Give Houseplants a Vacation
As soon as nights are warm on a regular basis, you can take houseplants outside for a summer vacation. Any change is always a shock, so start plants in deep shade and then move them into brighter indirect light, little by little over a couple of weeks. Most will prefer at least partial shade throughout the summer, especially in the heat of the day. A few, such as cacti, bougainvillea and citrus trees will enjoy several hours of sun.
Care for Culinary Herbs
Cut chives back to the ground as blooms begin to fade to rid the plant of woody flower stems and to stimulate new growth. Fertilize lightly after cutting back. Other succulent herbs will also benefit from a bit of fertilizer, as well as plenty of water. Tough herbs such as rosemary and thyme will want less water and no synthetic fertilizer. Instead, feed them with a light top-dressing of compost.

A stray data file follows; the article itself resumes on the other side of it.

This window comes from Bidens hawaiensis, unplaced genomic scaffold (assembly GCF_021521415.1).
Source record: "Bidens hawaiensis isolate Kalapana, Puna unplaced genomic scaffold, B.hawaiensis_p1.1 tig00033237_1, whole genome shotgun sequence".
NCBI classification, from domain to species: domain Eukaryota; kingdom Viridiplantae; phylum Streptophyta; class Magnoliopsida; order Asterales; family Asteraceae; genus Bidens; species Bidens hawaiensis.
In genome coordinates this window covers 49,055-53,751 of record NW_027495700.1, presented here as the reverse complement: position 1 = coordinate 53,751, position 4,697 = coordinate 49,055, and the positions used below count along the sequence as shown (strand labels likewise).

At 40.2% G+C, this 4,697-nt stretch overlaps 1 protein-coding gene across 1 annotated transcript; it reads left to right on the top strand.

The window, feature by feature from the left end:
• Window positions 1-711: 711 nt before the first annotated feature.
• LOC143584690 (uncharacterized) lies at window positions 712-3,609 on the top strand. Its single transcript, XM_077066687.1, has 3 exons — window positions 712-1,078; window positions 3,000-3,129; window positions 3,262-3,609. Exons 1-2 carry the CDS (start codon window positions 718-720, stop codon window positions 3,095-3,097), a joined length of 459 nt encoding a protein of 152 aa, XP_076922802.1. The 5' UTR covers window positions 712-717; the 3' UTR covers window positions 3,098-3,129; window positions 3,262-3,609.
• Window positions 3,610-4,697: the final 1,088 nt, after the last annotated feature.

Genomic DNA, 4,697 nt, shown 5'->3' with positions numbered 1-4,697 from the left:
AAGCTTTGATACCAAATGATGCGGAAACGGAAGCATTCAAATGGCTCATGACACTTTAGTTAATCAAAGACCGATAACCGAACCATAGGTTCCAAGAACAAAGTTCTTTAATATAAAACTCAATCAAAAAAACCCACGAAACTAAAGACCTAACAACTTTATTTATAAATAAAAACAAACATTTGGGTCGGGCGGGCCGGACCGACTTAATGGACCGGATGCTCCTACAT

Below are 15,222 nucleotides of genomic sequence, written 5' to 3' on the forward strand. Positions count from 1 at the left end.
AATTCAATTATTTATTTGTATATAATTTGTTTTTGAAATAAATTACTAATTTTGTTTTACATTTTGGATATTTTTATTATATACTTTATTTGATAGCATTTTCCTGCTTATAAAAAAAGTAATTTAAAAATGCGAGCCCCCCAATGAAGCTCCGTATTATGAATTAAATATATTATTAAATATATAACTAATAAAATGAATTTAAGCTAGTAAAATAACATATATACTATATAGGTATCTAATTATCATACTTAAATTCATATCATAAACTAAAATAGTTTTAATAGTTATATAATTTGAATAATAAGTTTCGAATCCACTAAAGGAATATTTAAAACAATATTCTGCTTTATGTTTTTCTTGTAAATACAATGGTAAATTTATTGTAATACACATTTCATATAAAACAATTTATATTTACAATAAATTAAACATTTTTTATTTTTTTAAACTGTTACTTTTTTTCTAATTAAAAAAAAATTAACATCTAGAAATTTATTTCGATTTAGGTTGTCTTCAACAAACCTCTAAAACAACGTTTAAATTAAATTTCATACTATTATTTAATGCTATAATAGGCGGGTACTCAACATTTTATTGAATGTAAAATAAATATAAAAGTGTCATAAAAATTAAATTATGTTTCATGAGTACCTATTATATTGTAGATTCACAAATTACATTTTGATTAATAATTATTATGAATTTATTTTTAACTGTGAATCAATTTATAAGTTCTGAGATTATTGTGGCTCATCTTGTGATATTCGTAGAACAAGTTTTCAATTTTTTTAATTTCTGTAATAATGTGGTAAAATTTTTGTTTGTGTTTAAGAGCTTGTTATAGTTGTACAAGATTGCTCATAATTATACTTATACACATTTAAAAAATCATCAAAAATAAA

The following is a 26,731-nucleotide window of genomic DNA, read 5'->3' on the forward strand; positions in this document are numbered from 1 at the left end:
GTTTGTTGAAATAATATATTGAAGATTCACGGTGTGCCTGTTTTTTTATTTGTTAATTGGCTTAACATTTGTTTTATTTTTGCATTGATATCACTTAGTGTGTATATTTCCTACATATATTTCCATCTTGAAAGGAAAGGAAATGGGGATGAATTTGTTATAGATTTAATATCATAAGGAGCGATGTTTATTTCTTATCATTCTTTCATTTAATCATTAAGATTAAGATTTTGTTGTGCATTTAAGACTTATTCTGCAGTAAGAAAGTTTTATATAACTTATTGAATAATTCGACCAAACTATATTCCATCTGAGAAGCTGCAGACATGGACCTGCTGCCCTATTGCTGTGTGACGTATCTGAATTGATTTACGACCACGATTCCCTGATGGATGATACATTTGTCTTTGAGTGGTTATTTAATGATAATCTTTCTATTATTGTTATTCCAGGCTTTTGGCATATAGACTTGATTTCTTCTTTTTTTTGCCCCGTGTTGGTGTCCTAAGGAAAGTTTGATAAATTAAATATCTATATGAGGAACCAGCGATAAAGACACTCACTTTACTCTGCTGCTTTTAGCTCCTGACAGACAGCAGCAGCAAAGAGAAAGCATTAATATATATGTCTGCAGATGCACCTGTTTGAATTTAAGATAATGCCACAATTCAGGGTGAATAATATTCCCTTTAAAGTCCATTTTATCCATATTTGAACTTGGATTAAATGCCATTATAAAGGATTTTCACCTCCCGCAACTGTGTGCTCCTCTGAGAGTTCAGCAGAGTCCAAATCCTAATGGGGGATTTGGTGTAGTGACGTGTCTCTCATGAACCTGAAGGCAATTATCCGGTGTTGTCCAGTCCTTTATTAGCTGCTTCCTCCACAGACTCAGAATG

As rhododendrons finish blooming, pinch off the growing tips of limbs that have a single bud. In response, the plant will set multiple buds, resulting in fuller shrubs with more blooms. This practice is especially beneficial to small, young plants.
Divide Underperforming Daffodils
If your daffodils didn't live up to expectations this spring, it may be time to dig and divide over-crowded clumps. Wait until the foliage is spent so the bulbs are fed for next spring's flowers, then lift them with a garden fork. Improve the soil with compost or soil conditioner, then replant some of the bulbs, placing them twice as deep as the bulb is tall. In spring, topdress with a 5-10-10 fertilizer just as the leaf-tips emerge.
Improve Crop Yeilds
You can improve the yield of crops by adding plants with blue blooms, a color that attracts bees, throughout the vegetable garden. Two plants that work especially well for this purpose are the blue-flowering herbs borage and anise hyssop. Pole beans, in particular, seem to benefit, producing straight and well-filled pods rather than the pinched or twisted pods that indicate poor seed set.